The World Junior Championships are exciting times for multiple reasons. Its fantastic hockey, its emotionally charged, it puts countries’ entire hockey programs on display, and of course, it sets the stage for prospects to make a name for themselves for the more casual fan.
This makes the tournament a perfect time to capitalize on good fantasy asset management…with high stakes. Both casual and hardcore fans are going to fall in love with players who step up, and you can take advantage of that.
Let’s look at some previous years’ top performers as an example.
In 2017, the scoring leaders were (in order) Kirill Kaprizov, Alex Nylander, Clayton Keller, Thomas Chabot, Dylan Strome, Mikhail Vorobyov, and Joel Eriksson Ek. All excellent prospects (both now and then) who deserved to be owned for the long haul. In dynasty or deep keeper leagues trades that season at the trade deadline, I’d wager those names came up often.
But in hindsight, there was more to the story. We’ve known about Kaprizov’s contract situation in Russia for some time, and already knew that if he did come to North America, it wouldn’t be for a few years. In the DobberProspects profile for Alex Nylander, we had noted earlier that year that despite his ELC and equally strong play at the 2016 tournament, he still needed time to adjust to North American hockey and was underweight. On the other hand, our Clayton Keller profile indicated he would likely turn pro after that season.
All of these players were excellent prospects, but context is everything when managing your squads. Trading Kaprizov or Nylander at that time would have provided you max value. Now, its up to you to make sure you get value in return, I’m not saying to go give up on every player who isn’t NHL-ready, but prospect value is heavily tied to their imminent chances of being in the big league, and assuming that WJC performances always indicate NHL-readiness is incorrect.
Let’s look at last year’s top performers: Casey Mittelstadt, Martin Necas, Kieffer Bellows, Jordan Kyrou, Sam Steel, Brady Tkachuk, and Klim Kostin. Once again – all excellent prospects. If these players weren’t already owned in dynasty leagues, something was wrong. But again, the scouting notes tell more of the story.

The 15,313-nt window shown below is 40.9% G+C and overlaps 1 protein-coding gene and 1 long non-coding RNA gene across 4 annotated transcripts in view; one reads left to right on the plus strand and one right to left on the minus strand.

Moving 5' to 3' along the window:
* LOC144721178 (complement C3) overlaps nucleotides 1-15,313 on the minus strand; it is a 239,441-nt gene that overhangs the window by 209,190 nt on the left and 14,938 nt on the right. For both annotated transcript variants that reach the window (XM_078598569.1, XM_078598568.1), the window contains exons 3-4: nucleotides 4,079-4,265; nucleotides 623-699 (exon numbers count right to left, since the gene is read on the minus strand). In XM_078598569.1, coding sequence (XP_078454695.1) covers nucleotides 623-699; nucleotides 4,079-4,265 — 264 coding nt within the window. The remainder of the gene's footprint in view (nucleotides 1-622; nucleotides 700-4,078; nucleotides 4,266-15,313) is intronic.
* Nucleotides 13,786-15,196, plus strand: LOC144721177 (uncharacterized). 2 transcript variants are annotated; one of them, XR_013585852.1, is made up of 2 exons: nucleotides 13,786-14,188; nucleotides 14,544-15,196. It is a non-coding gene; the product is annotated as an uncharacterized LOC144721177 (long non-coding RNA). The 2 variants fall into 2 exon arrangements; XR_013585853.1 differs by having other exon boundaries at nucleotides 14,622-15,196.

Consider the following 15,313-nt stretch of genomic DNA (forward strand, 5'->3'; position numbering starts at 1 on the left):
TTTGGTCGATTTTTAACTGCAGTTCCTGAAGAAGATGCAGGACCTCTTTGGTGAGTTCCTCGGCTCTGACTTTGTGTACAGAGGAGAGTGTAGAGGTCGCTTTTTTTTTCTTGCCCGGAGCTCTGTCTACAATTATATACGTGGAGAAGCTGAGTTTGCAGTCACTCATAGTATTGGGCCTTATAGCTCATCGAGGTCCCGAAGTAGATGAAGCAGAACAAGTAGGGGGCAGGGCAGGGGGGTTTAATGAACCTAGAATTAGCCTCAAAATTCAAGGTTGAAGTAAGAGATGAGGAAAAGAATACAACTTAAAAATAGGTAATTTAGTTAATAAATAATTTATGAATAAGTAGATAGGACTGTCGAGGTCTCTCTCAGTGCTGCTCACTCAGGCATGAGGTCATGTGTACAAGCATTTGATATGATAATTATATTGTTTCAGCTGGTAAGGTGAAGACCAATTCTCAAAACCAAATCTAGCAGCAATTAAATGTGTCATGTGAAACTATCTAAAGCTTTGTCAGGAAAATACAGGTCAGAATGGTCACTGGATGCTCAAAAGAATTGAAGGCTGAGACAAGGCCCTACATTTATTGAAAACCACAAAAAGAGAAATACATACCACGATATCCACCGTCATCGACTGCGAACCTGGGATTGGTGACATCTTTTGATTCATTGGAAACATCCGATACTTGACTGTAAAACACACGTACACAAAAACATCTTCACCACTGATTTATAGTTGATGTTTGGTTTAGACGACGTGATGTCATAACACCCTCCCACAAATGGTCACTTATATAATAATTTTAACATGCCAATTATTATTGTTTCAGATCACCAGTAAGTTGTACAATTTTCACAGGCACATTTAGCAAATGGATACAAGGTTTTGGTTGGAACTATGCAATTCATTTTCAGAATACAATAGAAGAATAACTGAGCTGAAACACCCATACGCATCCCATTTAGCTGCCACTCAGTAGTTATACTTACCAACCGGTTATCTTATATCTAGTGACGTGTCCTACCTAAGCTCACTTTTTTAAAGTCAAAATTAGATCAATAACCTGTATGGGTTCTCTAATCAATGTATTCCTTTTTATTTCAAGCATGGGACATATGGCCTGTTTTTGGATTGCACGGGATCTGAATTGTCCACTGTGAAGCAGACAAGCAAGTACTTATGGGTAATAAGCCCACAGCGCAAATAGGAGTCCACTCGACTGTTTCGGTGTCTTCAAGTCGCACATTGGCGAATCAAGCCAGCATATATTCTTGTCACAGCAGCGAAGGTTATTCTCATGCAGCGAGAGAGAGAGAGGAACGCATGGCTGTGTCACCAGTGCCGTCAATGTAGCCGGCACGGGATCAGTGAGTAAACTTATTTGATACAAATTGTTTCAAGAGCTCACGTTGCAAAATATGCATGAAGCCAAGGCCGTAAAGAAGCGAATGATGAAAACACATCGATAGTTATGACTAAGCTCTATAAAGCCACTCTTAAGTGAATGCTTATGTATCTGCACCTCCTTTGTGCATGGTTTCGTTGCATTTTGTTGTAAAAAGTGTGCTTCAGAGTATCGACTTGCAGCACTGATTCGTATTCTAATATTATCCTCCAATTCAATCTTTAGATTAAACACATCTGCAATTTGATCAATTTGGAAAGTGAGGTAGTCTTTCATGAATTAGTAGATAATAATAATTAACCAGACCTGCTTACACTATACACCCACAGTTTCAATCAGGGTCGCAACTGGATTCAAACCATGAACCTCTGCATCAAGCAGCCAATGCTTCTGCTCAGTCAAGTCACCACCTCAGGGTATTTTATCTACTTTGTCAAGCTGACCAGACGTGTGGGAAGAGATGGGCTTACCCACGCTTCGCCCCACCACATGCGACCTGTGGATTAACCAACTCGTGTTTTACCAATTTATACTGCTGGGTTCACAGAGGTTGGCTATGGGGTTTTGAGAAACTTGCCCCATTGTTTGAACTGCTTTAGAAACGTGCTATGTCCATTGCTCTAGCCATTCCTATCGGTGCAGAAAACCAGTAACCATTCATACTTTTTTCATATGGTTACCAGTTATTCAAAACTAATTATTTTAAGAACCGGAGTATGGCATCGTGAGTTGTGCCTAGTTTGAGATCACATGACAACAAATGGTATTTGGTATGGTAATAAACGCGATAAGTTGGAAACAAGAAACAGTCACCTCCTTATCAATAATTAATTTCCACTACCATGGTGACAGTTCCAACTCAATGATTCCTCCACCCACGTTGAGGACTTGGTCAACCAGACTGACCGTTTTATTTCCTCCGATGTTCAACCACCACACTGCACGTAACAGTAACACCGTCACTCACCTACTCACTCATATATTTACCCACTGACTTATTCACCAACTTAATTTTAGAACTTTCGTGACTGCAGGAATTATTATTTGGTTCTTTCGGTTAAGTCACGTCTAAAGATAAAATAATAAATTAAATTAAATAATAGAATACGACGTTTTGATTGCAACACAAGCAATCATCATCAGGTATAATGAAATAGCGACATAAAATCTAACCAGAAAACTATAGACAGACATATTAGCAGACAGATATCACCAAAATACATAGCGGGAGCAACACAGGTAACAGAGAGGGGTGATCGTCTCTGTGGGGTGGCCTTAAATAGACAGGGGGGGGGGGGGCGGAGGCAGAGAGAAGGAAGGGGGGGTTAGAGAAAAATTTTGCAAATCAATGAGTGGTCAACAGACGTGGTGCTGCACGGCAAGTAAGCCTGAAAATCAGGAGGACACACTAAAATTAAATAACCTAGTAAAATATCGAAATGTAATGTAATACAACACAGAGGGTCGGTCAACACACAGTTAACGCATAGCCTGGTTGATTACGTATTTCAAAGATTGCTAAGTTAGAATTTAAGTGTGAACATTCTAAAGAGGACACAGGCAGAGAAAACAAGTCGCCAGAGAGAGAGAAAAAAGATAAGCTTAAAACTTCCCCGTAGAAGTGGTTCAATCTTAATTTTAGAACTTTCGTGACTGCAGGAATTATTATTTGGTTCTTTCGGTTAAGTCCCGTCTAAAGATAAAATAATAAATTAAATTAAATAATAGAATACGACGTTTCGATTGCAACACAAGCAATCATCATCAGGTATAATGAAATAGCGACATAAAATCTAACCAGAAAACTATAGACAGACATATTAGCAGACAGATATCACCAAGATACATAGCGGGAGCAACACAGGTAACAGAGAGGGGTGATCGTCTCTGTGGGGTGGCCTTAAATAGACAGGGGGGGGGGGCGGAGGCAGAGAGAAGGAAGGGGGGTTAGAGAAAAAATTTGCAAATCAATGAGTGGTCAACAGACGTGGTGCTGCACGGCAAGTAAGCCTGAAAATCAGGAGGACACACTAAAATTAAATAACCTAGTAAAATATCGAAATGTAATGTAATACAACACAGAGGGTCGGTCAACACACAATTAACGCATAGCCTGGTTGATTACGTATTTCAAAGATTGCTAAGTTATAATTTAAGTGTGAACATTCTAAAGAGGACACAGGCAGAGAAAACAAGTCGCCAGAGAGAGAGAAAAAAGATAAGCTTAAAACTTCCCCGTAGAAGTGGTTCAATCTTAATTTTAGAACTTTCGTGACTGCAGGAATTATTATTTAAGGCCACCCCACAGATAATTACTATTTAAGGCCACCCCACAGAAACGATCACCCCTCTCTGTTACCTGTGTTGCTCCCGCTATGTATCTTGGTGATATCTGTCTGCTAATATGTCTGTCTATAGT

In our Mittelstadt profile: “flashing highlight reel plays one night and performing underwhelmingly the next”. We clearly did not predict immediate NHL dominance.
In our Bellows profile: “may need to get quicker for the Pro game… remains to be seen if the rest of his game will round out enough for him to be a full time NHLer”. So you should not have expected immediate fantasy impact there.
To reiterate – I’m not recommending that you sell every player that looks good at the WJCs. On the lists above, selling on Keller, Chabot, Tkachuk, etc. would have been huge losses. You need top prospects and the top prospects will hopefully stand out in the tournament. But selling on most of the others could have probably got you more than they would get you now, and that’s why you can’t get emotional in fantasy hockey. Do your due diligence, figure out if a prospect is everything he gets hyped up to be after being on a gold-medal team or scoring clutch breakaway goal. It will pay off.
FIRST NHL GOALS TIME!
Short section this week, as tends to happen as rosters get more and more locked in. But we still have one beautiful first goal to show off:
Radim Simek shows us why priority number one is to get your shot on net:
Thanks for reading, and happy holidays! We’ll be right there with you as the best prospects in the game enter the WJCs.
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